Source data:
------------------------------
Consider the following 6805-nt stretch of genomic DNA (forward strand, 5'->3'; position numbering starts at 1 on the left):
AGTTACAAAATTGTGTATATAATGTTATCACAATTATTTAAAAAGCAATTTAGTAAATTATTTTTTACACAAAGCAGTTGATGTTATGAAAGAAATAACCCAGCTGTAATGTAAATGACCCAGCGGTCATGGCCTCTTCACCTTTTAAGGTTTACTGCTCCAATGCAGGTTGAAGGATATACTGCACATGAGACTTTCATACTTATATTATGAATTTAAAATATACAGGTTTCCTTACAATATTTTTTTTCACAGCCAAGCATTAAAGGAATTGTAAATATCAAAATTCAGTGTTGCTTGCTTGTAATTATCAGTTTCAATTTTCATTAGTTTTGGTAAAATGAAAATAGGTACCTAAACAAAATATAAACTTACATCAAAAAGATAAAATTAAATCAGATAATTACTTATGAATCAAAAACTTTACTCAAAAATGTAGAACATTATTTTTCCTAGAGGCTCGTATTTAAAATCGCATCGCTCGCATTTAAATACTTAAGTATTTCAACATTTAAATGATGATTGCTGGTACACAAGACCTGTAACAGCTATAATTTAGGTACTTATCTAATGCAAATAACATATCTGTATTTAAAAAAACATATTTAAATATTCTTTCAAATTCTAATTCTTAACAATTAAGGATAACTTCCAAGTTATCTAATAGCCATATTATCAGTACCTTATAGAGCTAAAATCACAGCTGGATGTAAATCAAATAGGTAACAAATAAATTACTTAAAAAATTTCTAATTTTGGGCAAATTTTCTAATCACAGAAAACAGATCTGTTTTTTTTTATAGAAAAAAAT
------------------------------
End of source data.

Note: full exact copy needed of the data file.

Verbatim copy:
Consider the following 6805-nt stretch of genomic DNA (forward strand, 5'->3'; position numbering starts at 1 on the left):
AGTTACAAAATTGTGTATATAATGTTATCACAATTATTTAAAAAGCAATTTAGTAAATTATTTTTTACACAAAGCAGTTGATGTTATGAAAGAAATAACCCAGCTGTAATGTAAATGACCCAGCGGTCATGGCCTCTTCACCTTTTAAGGTTTACTGCTCCAATGCAGGTTGAAGGATATACTGCACATGAGACTTTCATACTTATATTATGAATTTAAAATATACAGGTTTCCTTACAATATTTTTTTTCACAGCCAAGCATTAAAGGAATTGTAAATATCAAAATTCAGTGTTGCTTGCTTGTAATTATCAGTTTCAATTTTCATTAGTTTTGGTAAAATGAAAATAGGTACCTAAACAAAATATAAACTTACATCAAAAAGATAAAATTAAATCAGATAATTACTTATGAATCAAAAACTTTACTCAAAAATGTAGAACATTATTTTTCCTAGAGGCTCGTATTTAAAATCGCATCGCTCGCATTTAAATACTTAAGTATTTCAACATTTAAATGATGATTGCTGGTACACAAGACCTGTAACAGCTATAATTTAGGTACTTATCTAATGCAAATAACATATCTGTATTTAAAAAAACATATTTAAATATTCTTTCAAATTCTAATTCTTAACAATTAAGGATAACTTCCAAGTTATCTAATAGCCATATTATCAGTACCTTATAGAGCTAAAATCACAGCTGGATGTAAATCAAATAGGTAACAAATAAATTACTTAAAAAATTTCTAATTTTGGGCAAATTTTCTAATCACAGAAAACAGATCTGTTTTTTTTTATAGAAAAAAAT